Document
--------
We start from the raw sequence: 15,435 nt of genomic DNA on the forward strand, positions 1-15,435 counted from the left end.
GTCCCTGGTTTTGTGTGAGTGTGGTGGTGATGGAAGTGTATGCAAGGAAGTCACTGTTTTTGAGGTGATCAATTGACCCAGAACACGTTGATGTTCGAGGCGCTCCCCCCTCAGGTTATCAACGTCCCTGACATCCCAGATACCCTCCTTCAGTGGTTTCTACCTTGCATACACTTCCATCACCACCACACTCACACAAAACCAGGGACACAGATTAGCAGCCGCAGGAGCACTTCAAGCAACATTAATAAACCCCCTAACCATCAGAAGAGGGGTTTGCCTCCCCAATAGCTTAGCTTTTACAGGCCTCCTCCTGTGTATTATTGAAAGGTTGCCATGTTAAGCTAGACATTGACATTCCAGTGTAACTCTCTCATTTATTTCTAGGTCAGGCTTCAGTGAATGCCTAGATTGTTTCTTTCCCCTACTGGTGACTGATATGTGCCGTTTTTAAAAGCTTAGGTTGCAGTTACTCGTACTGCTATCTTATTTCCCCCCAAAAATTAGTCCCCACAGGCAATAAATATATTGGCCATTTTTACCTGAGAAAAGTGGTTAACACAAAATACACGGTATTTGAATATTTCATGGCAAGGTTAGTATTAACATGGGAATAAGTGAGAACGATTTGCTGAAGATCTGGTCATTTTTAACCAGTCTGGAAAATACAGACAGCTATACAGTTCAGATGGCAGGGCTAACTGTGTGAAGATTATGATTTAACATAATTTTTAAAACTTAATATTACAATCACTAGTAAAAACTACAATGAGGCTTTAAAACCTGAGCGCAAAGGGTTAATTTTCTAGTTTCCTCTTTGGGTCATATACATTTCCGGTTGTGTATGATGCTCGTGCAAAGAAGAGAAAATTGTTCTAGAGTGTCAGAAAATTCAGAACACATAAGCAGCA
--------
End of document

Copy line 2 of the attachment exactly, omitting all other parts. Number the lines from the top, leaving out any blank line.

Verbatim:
GTCCCTGGTTTTGTGTGAGTGTGGTGGTGATGGAAGTGTATGCAAGGAAGTCACTGTTTTTGAGGTGATCAATTGACCCAGAACACGTTGATGTTCGAGGCGCTCCCCCCTCAGGTTATCAACGTCCCTGACATCCCAGATACCCTCCTTCAGTGGTTTCTACCTTGCATACACTTCCATCACCACCACACTCACACAAAACCAGGGACACAGATTAGCAGCCGCAGGAGCACTTCAAGCAACATTAATAAACCCCCTAACCATCAGAAGAGGGGTTTGCCTCCCCAATAGCTTAGCTTTTACAGGCCTCCTCCTGTGTATTATTGAAAGGTTGCCATGTTAAGCTAGACATTGACATTCCAGTGTAACTCTCTCATTTATTTCTAGGTCAGGCTTCAGTGAATGCCTAGATTGTTTCTTTCCCCTACTGGTGACTGATATGTGCCGTTTTTAAAAGCTTAGGTTGCAGTTACTCGTACTGCTATCTTATTTCCCCCCAAAAATTAGTCCCCACAGGCAATAAATATATTGGCCATTTTTACCTGAGAAAAGTGGTTAACACAAAATACACGGTATTTGAATATTTCATGGCAAGGTTAGTATTAACATGGGAATAAGTGAGAACGATTTGCTGAAGATCTGGTCATTTTTAACCAGTCTGGAAAATACAGACAGCTATACAGTTCAGATGGCAGGGCTAACTGTGTGAAGATTATGATTTAACATAATTTTTAAAACTTAATATTACAATCACTAGTAAAAACTACAATGAGGCTTTAAAACCTGAGCGCAAAGGGTTAATTTTCTAGTTTCCTCTTTGGGTCATATACATTTCCGGTTGTGTATGATGCTCGTGCAAAGAAGAGAAAATTGTTCTAGAGTGTCAGAAAATTCAGAACACATAAGCAGCA